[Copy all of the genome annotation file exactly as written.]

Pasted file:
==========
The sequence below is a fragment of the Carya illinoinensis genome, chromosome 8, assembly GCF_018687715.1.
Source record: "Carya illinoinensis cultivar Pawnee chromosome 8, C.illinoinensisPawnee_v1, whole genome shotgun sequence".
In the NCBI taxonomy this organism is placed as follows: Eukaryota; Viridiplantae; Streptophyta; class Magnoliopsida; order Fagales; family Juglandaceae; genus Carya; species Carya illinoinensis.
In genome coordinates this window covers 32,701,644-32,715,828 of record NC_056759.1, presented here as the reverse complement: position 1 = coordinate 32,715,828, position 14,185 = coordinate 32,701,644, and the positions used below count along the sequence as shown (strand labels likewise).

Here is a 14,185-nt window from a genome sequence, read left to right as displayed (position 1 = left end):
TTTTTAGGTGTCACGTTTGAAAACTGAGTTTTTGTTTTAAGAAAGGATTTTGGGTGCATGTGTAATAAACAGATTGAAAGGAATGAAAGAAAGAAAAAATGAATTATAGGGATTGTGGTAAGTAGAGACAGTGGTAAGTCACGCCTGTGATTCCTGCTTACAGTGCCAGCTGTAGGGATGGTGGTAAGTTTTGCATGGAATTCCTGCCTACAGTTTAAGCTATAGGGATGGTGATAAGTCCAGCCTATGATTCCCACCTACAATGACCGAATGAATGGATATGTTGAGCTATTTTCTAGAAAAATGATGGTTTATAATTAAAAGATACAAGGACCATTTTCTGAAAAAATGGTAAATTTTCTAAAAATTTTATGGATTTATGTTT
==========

The sequence below is a fragment of the Carya illinoinensis genome, chromosome 8, assembly GCF_018687715.1.
Source record: "Carya illinoinensis cultivar Pawnee chromosome 8, C.illinoinensisPawnee_v1, whole genome shotgun sequence".
In the NCBI taxonomy this organism is placed as follows: Eukaryota; Viridiplantae; Streptophyta; class Magnoliopsida; order Fagales; family Juglandaceae; genus Carya; species Carya illinoinensis.
In genome coordinates this window covers 32,701,644-32,715,828 of record NC_056759.1, presented here as the reverse complement: position 1 = coordinate 32,715,828, position 14,185 = coordinate 32,701,644, and the positions used below count along the sequence as shown (strand labels likewise).

Here is a 14,185-nt window from a genome sequence, read left to right as displayed (position 1 = left end):
TTTTTAGGTGTCACGTTTGAAAACTGAGTTTTTGTTTTAAGAAAGGATTTTGGGTGCATGTGTAATAAACAGATTGAAAGGAATGAAAGAAAGAAAAAATGAATTATAGGGATTGTGGTAAGTAGAGACAGTGGTAAGTCACGCCTGTGATTCCTGCTTACAGTGCCAGCTGTAGGGATGGTGGTAAGTTTTGCATGGAATTCCTGCCTACAGTTTAAGCTATAGGGATGGTGATAAGTCCAGCCTATGATTCCCACCTACAATGACCGAATGAATGGATATGTTGAGCTATTTTCTAGAAAAATGATGGTTTATAATTAAAAGATACAAGGACCATTTTCTGAAAAAATGGTAAATTTTCTAAAAATTTTATGGATTTATGTTT